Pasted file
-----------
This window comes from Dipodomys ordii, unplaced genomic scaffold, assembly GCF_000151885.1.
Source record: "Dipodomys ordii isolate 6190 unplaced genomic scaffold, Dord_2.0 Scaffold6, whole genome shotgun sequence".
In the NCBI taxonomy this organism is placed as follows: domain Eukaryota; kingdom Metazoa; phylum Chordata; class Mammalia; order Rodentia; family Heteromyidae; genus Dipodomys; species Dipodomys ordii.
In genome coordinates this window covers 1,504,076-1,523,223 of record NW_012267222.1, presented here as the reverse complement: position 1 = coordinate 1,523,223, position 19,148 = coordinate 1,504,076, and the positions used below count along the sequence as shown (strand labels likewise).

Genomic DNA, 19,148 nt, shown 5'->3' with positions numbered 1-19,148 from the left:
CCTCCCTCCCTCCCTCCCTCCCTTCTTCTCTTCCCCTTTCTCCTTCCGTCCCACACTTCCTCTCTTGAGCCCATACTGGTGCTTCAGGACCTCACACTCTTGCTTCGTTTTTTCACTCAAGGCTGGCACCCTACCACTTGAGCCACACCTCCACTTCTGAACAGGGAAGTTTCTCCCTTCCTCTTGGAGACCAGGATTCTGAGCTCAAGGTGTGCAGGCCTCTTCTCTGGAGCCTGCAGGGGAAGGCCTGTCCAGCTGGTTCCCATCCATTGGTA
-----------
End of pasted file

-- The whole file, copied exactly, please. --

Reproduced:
This window comes from Dipodomys ordii, unplaced genomic scaffold, assembly GCF_000151885.1.
Source record: "Dipodomys ordii isolate 6190 unplaced genomic scaffold, Dord_2.0 Scaffold6, whole genome shotgun sequence".
In the NCBI taxonomy this organism is placed as follows: domain Eukaryota; kingdom Metazoa; phylum Chordata; class Mammalia; order Rodentia; family Heteromyidae; genus Dipodomys; species Dipodomys ordii.
In genome coordinates this window covers 1,504,076-1,523,223 of record NW_012267222.1, presented here as the reverse complement: position 1 = coordinate 1,523,223, position 19,148 = coordinate 1,504,076, and the positions used below count along the sequence as shown (strand labels likewise).

Genomic DNA, 19,148 nt, shown 5'->3' with positions numbered 1-19,148 from the left:
CCTCCCTCCCTCCCTCCCTCCCTTCTTCTCTTCCCCTTTCTCCTTCCGTCCCACACTTCCTCTCTTGAGCCCATACTGGTGCTTCAGGACCTCACACTCTTGCTTCGTTTTTTCACTCAAGGCTGGCACCCTACCACTTGAGCCACACCTCCACTTCTGAACAGGGAAGTTTCTCCCTTCCTCTTGGAGACCAGGATTCTGAGCTCAAGGTGTGCAGGCCTCTTCTCTGGAGCCTGCAGGGGAAGGCCTGTCCAGCTGGTTCCCATCCATTGGTA